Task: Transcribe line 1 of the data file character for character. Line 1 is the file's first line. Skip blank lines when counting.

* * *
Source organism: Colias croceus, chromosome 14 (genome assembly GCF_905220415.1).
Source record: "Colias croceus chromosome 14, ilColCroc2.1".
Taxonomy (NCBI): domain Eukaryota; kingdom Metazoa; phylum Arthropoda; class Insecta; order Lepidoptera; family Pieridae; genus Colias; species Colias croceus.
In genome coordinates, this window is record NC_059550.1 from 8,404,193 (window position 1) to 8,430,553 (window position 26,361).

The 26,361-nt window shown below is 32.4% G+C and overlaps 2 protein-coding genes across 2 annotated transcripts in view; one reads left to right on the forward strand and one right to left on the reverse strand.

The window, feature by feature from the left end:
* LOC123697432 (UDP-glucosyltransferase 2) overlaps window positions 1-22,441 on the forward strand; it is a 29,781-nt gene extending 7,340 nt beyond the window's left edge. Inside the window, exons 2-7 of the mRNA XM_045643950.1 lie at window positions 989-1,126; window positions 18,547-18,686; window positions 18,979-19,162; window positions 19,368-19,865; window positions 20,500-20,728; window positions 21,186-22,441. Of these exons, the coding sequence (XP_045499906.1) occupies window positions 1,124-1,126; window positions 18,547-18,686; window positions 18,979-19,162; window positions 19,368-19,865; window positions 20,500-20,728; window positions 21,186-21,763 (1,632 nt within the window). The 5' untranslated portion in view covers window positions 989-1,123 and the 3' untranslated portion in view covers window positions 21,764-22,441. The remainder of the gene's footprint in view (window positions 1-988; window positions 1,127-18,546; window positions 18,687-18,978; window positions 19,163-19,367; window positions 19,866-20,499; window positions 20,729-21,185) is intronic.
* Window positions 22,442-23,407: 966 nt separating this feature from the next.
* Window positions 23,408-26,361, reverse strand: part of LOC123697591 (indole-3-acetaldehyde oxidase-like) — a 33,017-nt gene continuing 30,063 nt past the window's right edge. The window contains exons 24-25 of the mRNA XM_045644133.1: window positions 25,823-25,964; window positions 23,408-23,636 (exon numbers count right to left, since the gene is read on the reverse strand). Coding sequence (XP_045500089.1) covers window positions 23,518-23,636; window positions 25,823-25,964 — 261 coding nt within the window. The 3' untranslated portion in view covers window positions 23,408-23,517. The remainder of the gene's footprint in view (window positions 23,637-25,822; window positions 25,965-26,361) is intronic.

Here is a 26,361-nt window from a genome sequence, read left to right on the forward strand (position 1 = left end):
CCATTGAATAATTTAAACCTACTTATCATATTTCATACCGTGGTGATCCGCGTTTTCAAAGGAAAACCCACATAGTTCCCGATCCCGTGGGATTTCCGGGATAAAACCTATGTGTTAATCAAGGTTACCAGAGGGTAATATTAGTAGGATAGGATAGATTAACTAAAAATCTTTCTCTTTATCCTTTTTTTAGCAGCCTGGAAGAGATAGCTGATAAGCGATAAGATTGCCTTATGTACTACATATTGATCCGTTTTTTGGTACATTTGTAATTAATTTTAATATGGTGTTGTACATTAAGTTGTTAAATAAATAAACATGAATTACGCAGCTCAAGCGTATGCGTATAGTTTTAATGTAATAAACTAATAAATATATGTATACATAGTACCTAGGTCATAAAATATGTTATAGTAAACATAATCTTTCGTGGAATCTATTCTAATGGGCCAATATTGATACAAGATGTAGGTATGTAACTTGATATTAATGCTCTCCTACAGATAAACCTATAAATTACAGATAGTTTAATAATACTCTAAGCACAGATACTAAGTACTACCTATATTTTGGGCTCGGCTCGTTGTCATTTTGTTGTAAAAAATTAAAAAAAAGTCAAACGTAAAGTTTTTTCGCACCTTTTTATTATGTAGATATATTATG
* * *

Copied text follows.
Source organism: Colias croceus, chromosome 14 (genome assembly GCF_905220415.1).